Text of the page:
There are clearly scandals that need to be unearthed, like Watergate, but endless scandal frenzy is exhausting and demoralizing. Particularly when applied indiscriminately across the news landscape, and particularly when extrinsic press motivations are so clear. Irony is we now know Woodward and Bernstein less reported Watergate than had the story fed to them by Mark Felt, a partisan in an internal FBI battle.

I think the 40 year echo effects of Watergate have more to do with the existential crisis of newspapers than anyone would ever admit. As news consumers, the endless barrage of scandal, tragedy, and conflict has real psychological effects. They make the world seem worse than it is.

Followup reading that provokes thought: Avoid News, The Information Diet, You Can’t Not Believe Everything You Read. Also the book “Breaking The News” by is thought provoking and recommended. Last but not least, Steven Pinker on the broad perspective of our era.

Source Tweets: 1,2,3,4,5,6,7,8,9,10

Gallup Survey Shows Low Confidence Levels In Large Centralized Institutions

Gallup surveys on confidence in institutions are endlessly interesting.

High-trust US institutions (above or near 50%): Military, small business, police, churches.

Low-trust US institutions: Medical system, Supreme Court, Presidency, public schools, banks.

Almost-no-trust US institutions (<25%): Justice system, newspapers, organized labor, big business, Internet news, TV news, Congress.

The conventional glass-half-empty argument is the terrible erosion of trust and competency in key institutions, decline, and fall of the United States. An alternate glass-half-full argument: Large centralized institutions *shouldn’t* be highly trusted: monopolies/oligopolies let people down. A lack of trust in institutions motivates construction of competitive alternatives better attuned to we the people. Large centralized institutions were 20th century; flexible, responsive, accountable organizations for 21st century.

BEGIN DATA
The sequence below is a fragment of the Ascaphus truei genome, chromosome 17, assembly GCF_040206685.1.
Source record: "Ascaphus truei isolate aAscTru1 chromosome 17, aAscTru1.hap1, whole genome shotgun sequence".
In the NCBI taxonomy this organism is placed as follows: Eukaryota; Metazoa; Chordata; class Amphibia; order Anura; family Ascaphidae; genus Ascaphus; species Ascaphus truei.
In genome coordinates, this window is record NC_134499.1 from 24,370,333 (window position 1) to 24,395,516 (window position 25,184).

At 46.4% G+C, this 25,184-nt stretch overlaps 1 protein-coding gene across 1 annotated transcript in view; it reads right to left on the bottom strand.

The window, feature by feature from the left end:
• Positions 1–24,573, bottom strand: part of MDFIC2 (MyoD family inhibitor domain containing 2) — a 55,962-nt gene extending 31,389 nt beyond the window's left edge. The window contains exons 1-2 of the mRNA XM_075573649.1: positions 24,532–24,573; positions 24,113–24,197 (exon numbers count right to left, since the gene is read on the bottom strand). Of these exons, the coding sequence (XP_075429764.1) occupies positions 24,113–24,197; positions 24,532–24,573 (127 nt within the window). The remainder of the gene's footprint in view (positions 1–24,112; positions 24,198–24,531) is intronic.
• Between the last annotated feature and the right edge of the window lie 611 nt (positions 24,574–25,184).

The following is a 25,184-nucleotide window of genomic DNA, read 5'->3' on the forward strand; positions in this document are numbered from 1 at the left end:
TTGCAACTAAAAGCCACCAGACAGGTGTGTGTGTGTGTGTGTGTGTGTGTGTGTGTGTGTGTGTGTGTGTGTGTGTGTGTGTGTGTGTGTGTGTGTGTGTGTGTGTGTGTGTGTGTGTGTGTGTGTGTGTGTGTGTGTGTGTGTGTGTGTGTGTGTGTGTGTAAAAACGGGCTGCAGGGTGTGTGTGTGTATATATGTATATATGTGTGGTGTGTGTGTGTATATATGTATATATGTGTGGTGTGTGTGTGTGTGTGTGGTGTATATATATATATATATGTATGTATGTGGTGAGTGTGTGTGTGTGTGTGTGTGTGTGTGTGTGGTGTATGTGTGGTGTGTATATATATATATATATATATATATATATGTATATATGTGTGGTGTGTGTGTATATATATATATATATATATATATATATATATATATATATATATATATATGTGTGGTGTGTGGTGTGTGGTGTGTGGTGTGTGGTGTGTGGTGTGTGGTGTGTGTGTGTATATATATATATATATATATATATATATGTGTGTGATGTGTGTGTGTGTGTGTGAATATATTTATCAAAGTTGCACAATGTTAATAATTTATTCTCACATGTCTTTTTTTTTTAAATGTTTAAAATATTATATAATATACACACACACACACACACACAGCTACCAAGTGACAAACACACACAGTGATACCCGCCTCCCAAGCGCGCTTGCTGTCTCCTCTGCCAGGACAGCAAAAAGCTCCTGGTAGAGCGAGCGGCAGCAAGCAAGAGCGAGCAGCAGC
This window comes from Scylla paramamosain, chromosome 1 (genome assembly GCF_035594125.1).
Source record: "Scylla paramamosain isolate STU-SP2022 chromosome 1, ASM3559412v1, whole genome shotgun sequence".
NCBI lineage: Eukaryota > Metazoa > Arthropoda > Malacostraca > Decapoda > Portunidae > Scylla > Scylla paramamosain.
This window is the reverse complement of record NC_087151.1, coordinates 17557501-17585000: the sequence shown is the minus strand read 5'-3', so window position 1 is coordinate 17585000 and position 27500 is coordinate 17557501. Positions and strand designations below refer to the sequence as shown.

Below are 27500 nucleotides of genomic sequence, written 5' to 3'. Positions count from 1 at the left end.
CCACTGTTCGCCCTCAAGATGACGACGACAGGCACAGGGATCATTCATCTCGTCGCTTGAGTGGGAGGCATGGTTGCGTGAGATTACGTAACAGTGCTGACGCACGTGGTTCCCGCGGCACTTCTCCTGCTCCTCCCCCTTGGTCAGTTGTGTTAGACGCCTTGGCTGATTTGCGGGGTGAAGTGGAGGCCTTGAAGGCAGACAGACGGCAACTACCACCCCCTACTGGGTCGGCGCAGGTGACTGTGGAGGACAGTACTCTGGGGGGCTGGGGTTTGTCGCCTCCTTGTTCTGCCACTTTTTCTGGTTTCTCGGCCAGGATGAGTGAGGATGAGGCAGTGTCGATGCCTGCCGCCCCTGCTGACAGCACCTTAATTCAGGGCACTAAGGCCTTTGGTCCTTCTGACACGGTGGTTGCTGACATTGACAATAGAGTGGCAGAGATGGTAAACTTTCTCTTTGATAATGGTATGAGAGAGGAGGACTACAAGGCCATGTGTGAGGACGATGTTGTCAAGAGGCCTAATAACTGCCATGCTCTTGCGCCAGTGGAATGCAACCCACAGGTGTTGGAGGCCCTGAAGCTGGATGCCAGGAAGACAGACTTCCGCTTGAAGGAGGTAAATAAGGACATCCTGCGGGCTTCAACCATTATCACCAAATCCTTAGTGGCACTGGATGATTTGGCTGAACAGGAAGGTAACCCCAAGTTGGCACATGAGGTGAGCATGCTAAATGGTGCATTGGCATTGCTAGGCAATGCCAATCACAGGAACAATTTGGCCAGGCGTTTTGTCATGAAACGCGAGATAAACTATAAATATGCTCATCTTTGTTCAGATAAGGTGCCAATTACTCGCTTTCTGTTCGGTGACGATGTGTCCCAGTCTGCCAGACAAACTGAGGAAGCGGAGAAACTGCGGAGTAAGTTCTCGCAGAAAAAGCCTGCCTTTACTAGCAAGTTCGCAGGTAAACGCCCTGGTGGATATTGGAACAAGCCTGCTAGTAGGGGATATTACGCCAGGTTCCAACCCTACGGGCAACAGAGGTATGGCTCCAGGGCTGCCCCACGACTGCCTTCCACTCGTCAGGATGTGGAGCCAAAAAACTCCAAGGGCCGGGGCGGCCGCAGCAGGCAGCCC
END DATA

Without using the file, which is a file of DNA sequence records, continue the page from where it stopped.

I don’t think the answers are at all straightforward. But I think this debate is going to inform a lot of the next 30 years of politics. It will be interesting to see how many large centralized institutions can win those arguments starting with such low confidence levels.

[tweet https://twitter.com/pmarca/status/483789403408441344 “align=center”] [tweet https://twitter.com/pmarca/status/483790083590352896 “align=center”] [tweet https://twitter.com/pmarca/status/483790189404246016 “align=center”]

Source Tweets: 1,2,3,4,5,6,7,8,9,10

Quirky to Reinvent American Manufacturing and Consumer Products

Equally big news of the day: our company Quirky is spinning out the “Internet of things” platform Wink as standalone company!

Quirky, with its partners including GE and Home Depot, is reinventing American manufacturing of consumer products. Now Wink will provide a standard software layer across all of Quirky’s products plus many others including GE, Honeywell, and Philips.

Quirky partner Home Depot “now sells 600 smart-home products, six times as many as it did two years ago.” The revolution is happening now. Important to note this isn’t just about toys for rich people; it’s about energy conservation, water conservation, security, and safety.

Source: Tweets – 1,2,3,4,5